There is a lot more value in the underlying processes than people give credit for generally. They see a pretty site, a pretty sales page, maybe some top of the line graphics or some advertising that looks real sharp but many miss the amount of work that goes into making those work to generate a nice revenue stream.

    They fail to see that the guys that are doing the coding behind the scenes are sitting at their desk eating cold pizza that is slipped under their doors quietly so they won't be distracted and screw up a line of code and thus ruin a perfect process; or the guy that has 9 windows open seeing which monetization method works best or the guy that is comparing revenue graphs for the past 3 months to see what converted best.

    Those "grunt" tasks are what make a successful Internet Marketer and, in fact, make a successful off line business man as well.

    I had a conversation with a colleague a few years back and I shared what percentage of business were X and what percentage was Y and the breakdown of the expense to get clients in each area as well as the profit for them as well and my philosophy on why X and Y were both needed and in what percentages in order to build our type of business properly... this was close to 25 years ago.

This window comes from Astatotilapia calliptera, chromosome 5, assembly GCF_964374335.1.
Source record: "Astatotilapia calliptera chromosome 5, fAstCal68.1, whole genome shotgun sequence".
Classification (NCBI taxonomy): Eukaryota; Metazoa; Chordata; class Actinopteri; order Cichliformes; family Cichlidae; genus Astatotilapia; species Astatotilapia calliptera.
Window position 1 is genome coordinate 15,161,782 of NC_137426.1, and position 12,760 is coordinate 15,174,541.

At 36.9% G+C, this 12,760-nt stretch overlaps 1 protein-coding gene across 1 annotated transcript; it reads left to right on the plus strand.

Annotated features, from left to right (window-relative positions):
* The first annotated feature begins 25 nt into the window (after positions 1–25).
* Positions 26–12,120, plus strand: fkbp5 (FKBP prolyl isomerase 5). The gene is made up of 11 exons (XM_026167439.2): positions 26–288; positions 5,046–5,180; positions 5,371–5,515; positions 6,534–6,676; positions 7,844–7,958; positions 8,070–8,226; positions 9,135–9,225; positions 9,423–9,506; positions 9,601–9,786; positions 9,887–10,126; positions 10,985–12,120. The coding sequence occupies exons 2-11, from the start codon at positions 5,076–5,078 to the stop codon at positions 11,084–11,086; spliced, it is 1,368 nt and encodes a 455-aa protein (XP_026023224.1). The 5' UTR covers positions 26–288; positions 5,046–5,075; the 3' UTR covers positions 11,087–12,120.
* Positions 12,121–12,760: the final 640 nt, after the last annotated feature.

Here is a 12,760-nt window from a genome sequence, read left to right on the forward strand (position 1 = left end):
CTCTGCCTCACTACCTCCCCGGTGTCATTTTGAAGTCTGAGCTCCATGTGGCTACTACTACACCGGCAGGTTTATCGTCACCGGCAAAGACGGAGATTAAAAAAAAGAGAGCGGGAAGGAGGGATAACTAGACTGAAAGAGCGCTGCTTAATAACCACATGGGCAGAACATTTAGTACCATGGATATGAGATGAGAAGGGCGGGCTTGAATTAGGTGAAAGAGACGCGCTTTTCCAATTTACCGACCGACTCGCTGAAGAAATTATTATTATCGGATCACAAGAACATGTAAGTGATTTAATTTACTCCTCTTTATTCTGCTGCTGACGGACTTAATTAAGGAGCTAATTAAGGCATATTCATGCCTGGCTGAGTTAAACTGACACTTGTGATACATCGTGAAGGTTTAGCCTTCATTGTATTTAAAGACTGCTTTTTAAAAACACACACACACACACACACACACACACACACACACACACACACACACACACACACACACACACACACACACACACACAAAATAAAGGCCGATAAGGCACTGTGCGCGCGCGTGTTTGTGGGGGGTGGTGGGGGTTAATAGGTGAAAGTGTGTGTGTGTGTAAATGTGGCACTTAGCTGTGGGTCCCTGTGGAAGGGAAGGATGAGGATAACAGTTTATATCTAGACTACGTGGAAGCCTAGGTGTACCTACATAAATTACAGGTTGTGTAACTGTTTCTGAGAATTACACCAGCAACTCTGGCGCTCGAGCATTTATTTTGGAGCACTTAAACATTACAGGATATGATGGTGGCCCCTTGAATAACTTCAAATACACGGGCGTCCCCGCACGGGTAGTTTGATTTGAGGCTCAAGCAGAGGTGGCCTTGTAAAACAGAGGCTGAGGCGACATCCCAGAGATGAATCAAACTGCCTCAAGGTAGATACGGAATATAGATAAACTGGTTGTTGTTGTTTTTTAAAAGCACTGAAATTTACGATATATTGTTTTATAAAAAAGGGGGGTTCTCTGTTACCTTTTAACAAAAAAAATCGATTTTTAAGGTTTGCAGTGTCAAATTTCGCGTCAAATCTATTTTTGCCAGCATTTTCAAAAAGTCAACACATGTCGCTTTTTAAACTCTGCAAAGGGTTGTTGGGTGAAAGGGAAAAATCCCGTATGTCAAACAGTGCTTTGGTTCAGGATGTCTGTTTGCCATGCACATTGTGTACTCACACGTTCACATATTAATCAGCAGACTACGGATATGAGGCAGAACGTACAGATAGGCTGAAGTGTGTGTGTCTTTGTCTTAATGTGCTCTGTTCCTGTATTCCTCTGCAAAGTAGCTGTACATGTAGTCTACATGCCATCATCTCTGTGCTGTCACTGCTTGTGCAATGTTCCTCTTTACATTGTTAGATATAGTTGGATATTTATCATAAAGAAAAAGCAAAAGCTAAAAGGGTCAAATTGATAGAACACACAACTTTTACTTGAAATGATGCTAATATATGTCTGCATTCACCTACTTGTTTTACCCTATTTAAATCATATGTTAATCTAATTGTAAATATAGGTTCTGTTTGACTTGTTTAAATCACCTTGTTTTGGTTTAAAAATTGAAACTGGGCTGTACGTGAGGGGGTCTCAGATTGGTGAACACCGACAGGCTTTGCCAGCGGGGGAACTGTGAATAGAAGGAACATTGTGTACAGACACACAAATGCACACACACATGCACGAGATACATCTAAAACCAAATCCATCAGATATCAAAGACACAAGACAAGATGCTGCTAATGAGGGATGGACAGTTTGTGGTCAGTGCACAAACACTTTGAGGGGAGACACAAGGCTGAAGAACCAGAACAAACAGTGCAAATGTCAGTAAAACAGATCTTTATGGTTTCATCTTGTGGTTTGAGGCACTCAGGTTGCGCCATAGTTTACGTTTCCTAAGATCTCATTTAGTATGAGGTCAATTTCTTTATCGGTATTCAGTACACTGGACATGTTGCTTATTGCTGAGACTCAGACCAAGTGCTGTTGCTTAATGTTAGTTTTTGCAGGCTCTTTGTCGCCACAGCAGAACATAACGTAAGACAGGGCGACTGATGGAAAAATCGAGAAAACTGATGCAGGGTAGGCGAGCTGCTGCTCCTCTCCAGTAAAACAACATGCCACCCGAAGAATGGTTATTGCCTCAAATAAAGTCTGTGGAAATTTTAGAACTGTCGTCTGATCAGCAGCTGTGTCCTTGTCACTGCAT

He thought I was extreme in my thinking and my analyzing was "a bit much" as I had graphs all over the walls in my office.

    2 years after that I sold my business for a mid six figure sum; last I heard from him he was still humping away making his 50K a year in the same kind of business. There is absolutely nothing wrong with a working man making 50K but there was so much more potential if he had taken the time to test and analyze and charged a little more to the game.

    So, take a step back and evaluate your work day. Are you charging enough to the game or are you going to be a little complacent and make your 50K and call it a year?

    Testing SEO Methods can be the causing agent to take you from the 50K a year guy to the one that walks away from the table with a big fat check.
     
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    Last edited: Mar 24, 2015